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Why we need to stop telling women to be more confident

Why we need to stop telling women to be more confident at work

New Zealand women want to improve their strategic, financial and business acumen to get ahead in their careers and add value to their organisations, says leadership development expert Dr Sue Watson.

Dr Watson, who works with public and private sector organisations around New Zealand to grow female talent pipelines, says women are looking for more than personal development.

“What we are hearing is that women want to develop the capabilities that will support them to be better leaders and add value to their organisations,” she says.

Traditionally, training and mentoring aimed at women often focused on personal skills such as assertiveness and confidence, Dr Watson says. But now the demand is for learning around leadership capabilities, whether that’s delivered via formal training or mentoring and sponsorship.

There is also an expectation that organisations will deliver initiatives to increase the number of women in senior leadership roles.

“The feedback I get indicates women are willing to do their part to develop these capabilities, but they need our workplaces to get serious about the initiatives that will bring them through the talent pipeline,” she says.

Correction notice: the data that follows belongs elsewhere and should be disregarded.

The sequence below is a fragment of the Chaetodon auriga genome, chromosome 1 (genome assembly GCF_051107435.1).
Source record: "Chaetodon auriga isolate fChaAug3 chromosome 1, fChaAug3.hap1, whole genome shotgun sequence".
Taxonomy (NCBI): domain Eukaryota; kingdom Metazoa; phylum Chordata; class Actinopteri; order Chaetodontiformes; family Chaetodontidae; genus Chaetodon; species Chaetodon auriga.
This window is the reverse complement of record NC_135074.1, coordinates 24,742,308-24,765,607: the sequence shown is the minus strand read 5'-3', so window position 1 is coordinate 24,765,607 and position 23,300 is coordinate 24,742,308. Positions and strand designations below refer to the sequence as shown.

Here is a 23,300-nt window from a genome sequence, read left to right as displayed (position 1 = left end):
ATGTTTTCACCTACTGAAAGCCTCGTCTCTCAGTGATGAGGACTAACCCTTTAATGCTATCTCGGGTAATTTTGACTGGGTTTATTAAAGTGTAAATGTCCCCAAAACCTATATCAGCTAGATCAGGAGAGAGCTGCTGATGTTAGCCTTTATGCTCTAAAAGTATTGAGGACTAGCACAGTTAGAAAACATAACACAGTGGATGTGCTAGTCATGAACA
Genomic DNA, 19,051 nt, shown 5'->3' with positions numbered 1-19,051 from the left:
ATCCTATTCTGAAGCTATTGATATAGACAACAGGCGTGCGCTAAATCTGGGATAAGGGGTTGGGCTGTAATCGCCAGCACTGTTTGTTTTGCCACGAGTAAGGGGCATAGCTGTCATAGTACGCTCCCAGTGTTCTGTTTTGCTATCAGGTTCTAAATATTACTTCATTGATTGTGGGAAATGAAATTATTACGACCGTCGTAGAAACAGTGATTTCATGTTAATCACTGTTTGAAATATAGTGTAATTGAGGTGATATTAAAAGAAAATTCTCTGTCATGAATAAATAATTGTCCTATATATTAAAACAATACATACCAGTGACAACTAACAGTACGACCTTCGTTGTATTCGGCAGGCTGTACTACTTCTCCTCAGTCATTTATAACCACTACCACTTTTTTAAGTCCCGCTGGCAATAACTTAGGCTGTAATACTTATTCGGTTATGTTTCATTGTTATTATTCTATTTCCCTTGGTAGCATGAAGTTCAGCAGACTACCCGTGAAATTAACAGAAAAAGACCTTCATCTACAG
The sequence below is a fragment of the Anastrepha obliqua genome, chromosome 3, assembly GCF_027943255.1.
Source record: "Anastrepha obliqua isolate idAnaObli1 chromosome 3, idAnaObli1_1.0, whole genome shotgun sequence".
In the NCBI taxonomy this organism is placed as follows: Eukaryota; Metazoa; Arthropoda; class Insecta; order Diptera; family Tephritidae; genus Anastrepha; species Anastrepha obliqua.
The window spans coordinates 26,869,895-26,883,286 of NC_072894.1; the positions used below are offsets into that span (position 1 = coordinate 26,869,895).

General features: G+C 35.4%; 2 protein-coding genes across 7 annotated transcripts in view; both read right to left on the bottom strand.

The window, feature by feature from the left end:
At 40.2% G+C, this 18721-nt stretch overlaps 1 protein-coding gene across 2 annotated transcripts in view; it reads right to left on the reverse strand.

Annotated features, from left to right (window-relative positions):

“Women are confident, they are ready to step up, but they are not getting pulled through.”

Dr Watson is facilitating Aspiring Female Leaders Workshops for Diversity Works New Zealand in Christchurch and Wellington next month. This is open to anyone and offers women practical advice on how to develop their leadership capabilities, how to step up for opportunities in the workplace and how to progress their career.

Vodafone New Zealand Head Of Business Product & Solutions Tribe Carly Graham says, “Attending the Aspiring Female Leaders workshop a few years ago, changed how I viewed female leadership, and female professional development.

“Using facts, statistics and real stories really focused me in on the importance of business, financial and strategic acumen learning and development for female leaders, and how we can use this knowledge in the workplace.”

Graham encourages all women in her team to attend the course.

Dr Watson says supporting women to develop their leadership capability is one way that businesses can address the gender pay gap as it will result in more women in senior leadership roles.

But more importantly, organisations need people with strong strategic and business acumen to respond to increasing disruption and change.

“Women want to be part of that by bringing diversity of thinking into the leadership of organisations to support that change.”

The Aspiring Female Leaders Workshop will be held at Vodafone New Zealand’s Christchurch office on Wednesday, 6 November and at Skills Highway in Wellington on Tuesday, 19 November. For more information, head to diversityworksnz.org.nz


ends

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